Skift Take

Cruise operators are counting on Cuba to stir up new interest in long-established Caribbean sailings. That could ultimately increase demand and prices for cruises that are typically budget-friendly. But as Carnival's CEO said, adding Cuba as a destination may not do much for the bottom line at first.

Cuba is still an important part of Carnival Corporation’s future plans — even if the financial benefit from sailing to the island so far is tiny.

President and CEO Arnold Donald told analysts this week that he expects slow expansion in Cuba, which only this year opened up for U.S. cruise ships to visit.

While the single ship the company sends to the island sells out and commands premium prices, Donald said that in the context of the 10-brand, 102-ship portfolio, the numbers don’t add up to much.

“The most important thing is positioning for the longer haul and positioning to lift overall demand and interest in the Caribbean — and ultimately because of that, create additional opportunity for capturing more of the value through increased yields,” he said. “And so Cuba is a longer term play, but you have to build it today and that’s what we’re doing. But in terms of the financial impact on the corporation, you couldn’t find it probably.”

The comments came Tuesday during Carnival’s earnings call for the fourth fiscal quarter. The cruise giant reported profits of $609 million, up from $270 million a year earlier, for the quarter that ended Nov. 30. Full-year profits increased from $1.8 billion last year to $2.8 billion this year.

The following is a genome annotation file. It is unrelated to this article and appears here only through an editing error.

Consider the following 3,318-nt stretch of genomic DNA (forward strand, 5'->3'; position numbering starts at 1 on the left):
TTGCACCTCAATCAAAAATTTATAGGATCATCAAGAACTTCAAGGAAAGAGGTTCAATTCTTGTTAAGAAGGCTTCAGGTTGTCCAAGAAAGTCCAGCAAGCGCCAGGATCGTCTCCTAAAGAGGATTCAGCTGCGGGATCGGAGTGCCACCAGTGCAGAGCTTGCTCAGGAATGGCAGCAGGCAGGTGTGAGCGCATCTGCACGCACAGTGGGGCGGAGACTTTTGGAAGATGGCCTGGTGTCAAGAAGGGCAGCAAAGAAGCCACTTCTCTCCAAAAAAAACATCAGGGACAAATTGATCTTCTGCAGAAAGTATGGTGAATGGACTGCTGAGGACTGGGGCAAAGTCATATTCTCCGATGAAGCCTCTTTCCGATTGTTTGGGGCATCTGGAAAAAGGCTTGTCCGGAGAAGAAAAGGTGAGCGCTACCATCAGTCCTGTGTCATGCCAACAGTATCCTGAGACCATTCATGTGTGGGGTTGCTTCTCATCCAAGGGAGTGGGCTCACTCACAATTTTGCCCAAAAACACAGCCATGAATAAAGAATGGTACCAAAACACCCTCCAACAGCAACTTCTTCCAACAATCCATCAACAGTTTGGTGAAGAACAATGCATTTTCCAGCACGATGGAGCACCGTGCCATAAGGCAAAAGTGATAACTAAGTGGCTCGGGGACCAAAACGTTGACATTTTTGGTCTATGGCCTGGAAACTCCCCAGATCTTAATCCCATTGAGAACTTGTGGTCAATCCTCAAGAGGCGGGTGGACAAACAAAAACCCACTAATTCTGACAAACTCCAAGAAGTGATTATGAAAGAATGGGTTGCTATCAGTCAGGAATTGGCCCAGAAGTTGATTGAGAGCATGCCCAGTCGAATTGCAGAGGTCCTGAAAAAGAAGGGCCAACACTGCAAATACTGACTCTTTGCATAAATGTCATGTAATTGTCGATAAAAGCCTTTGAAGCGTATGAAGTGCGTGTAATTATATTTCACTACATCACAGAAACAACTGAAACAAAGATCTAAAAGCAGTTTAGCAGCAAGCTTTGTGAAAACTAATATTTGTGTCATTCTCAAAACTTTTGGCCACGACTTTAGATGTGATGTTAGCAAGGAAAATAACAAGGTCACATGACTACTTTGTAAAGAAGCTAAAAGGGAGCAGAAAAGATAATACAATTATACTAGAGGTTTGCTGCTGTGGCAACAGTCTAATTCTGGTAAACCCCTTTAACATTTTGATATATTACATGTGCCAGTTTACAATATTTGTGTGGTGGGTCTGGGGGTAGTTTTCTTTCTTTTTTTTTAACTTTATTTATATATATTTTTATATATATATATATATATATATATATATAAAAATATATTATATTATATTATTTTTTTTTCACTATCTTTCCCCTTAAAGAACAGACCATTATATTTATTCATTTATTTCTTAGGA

Carnival’s Fathom line started sailing to Cuba in May with the 704-passenger Adonia, while several other U.S. cruise operators got the green light earlier this month to include Havana in itineraries starting in 2017.

“We’re really privileged that we were the first, and in doing so paved the way for the rest of the industry,” Donald said. “We still will have more calls to Cuba than any other major U.S.  cruise company.”

Carnival is scheduled to keep sailing with Fathom through the end of May. After that, Adonia will return to its former brand in the UK and Fathom will change from a cruise line into a branded experience for passengers on other ships.

The parent company is awaiting permission from Cuban officials to send “larger ships and multiple brands” starting in June.

“We’re in the process of receiving the authorizations from Cuba as we speak here now,” Donald said. “We have every intention of cruising to Cuba. We have every expectation one or more of our brands will be approved from June on.”


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Tags: carnival corp., cruises, cuba, fathom

Photo credit: A Carnival Corp. ship, Adonia, arrives from Miami in Havana in this photo from May. Carnival's CEO said the company plans a "slow expansion" in Cuba. 184145 / 184145

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